It is the time of year when I am letting go of summer and grasping for the fall semester. Thus I debate whether to blog about the theological reading I did last night or the canning of cucumbers I did today. I am in a pickle, but wait – maybe they can be integrated if I am clever enough!
The issue that has had biblical scholars and Bible readers in a pickle for the last 1800 years was addressed in the fall issue of Direction, the MB journal. Most of the articles were related in some way to a recent publication entitled, Disturbing Divine Behavior: Troubling Old Testament Images of God by Eric Siebert. Simply put, he seeks to solve the problem described in the title by proposing that the God portrayed in the text of the OT is not necessarily the same as the actual God that is ultimately revealed in Jesus Christ. Some articles are basically supportive while others think his proposal is ridiculous.
I am not an OT scholar but I have also wrestled with this issue and have not yet come to a satisfactory conclusion. Although I am uncomfortable with his comparison of the “textual God” and the “actual God,” I do agree with Siebert that the ultimate revelation of what God is like is Jesus Christ as described in the Gospels. Thus all Scripture must be interpreted through a Christo-centric lens. This does not solve all the problems for me in reading the “texts of terror” in the OT but it is my starting point.
Perhaps the most insightful point for me came from Derek Suderman, who wondered whether we are asking the wrong question. “While historical questions helpfully inform our interpretation of Scripture, our primary hermeneutical task lies in seeking divine revelation through interpreting biblical documents rather than the critique of biblical characters or events through historical reconstruction.”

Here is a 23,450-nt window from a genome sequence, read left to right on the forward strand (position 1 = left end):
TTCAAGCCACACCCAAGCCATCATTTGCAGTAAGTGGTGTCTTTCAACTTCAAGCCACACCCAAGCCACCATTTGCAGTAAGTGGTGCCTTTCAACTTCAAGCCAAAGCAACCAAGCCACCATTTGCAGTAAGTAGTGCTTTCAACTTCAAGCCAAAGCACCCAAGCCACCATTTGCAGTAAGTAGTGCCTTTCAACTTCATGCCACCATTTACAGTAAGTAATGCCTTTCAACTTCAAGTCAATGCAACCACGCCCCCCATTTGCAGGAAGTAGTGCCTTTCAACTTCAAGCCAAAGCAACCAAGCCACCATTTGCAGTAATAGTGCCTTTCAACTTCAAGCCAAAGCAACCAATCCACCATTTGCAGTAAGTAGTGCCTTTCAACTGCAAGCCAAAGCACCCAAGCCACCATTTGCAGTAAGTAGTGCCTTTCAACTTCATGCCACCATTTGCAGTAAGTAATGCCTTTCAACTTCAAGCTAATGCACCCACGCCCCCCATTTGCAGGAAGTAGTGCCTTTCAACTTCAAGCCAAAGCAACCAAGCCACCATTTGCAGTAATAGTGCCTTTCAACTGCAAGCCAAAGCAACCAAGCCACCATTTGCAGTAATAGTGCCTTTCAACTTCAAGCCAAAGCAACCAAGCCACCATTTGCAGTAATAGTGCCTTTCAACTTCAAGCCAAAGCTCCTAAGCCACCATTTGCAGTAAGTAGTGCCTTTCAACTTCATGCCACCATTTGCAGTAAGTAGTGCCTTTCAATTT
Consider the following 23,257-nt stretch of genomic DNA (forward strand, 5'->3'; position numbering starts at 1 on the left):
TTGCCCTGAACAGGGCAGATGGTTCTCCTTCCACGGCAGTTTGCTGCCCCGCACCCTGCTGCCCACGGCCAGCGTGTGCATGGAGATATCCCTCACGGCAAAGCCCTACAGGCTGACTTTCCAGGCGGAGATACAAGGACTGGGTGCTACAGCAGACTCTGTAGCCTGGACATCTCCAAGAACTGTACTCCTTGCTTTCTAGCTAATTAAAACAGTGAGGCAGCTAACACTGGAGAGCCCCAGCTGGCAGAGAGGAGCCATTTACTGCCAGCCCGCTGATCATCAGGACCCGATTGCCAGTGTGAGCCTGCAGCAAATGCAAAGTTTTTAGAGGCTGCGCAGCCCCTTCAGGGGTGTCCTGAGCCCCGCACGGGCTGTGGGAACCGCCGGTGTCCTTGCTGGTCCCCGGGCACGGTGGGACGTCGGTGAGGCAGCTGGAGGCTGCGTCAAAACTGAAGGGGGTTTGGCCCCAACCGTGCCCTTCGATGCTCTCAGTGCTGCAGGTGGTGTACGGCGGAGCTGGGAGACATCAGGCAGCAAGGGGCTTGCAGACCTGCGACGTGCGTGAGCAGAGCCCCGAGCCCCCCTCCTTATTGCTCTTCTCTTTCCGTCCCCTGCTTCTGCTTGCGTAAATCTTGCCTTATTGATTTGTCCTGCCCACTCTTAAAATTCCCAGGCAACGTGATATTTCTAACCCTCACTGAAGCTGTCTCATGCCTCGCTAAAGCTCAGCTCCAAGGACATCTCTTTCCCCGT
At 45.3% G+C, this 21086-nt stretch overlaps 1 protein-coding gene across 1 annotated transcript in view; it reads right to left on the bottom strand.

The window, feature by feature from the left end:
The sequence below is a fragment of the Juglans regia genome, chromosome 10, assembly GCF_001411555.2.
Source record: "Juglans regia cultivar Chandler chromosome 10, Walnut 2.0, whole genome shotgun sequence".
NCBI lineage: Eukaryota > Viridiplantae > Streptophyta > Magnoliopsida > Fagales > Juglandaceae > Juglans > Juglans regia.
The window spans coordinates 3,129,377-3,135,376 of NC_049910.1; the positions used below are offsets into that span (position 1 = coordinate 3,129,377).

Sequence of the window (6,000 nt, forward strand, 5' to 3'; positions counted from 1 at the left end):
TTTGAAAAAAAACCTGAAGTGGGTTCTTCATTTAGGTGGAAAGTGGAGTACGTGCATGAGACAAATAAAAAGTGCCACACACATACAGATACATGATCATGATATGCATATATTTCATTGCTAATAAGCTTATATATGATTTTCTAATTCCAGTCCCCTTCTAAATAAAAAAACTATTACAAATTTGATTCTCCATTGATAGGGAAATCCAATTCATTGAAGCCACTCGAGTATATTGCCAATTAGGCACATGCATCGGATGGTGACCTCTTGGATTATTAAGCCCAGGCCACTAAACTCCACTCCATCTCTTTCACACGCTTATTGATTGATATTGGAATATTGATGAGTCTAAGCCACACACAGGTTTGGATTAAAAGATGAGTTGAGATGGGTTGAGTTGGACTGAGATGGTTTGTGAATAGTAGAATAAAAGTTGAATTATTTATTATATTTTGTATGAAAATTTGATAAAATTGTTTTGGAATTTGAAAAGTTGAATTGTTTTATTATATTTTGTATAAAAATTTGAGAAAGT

Waldemar Janzen also has some very helpful points to consider when reading texts that describe God: 1) God transcends our cognitive grasp of reality and retains an irreducible mystery. 2) Revelation is given to us in signs in a person-specific, context-related way. 3) All speech/language of God is metaphorical and thus all characterizations of God in both Testaments are anthropomorphic to some extent.
Making pickles is really not that difficult. Stick them in a jar with some dill, onion, garlic and a grape leaf and then pour over some boiling salt water. But they will only be ready to eat in a few weeks after the flavors have had a chance to permeate the cucumbers. I think good biblical interpretation is a bit like that too. It takes time. The Holy Spirit uses both history and community to help us discern the truth of Scripture, but we are in such a rush. Why do we have to have all the answers today? Maybe it is not all that bad to be in a bit of a pickle with our hermeneutical problems for a while.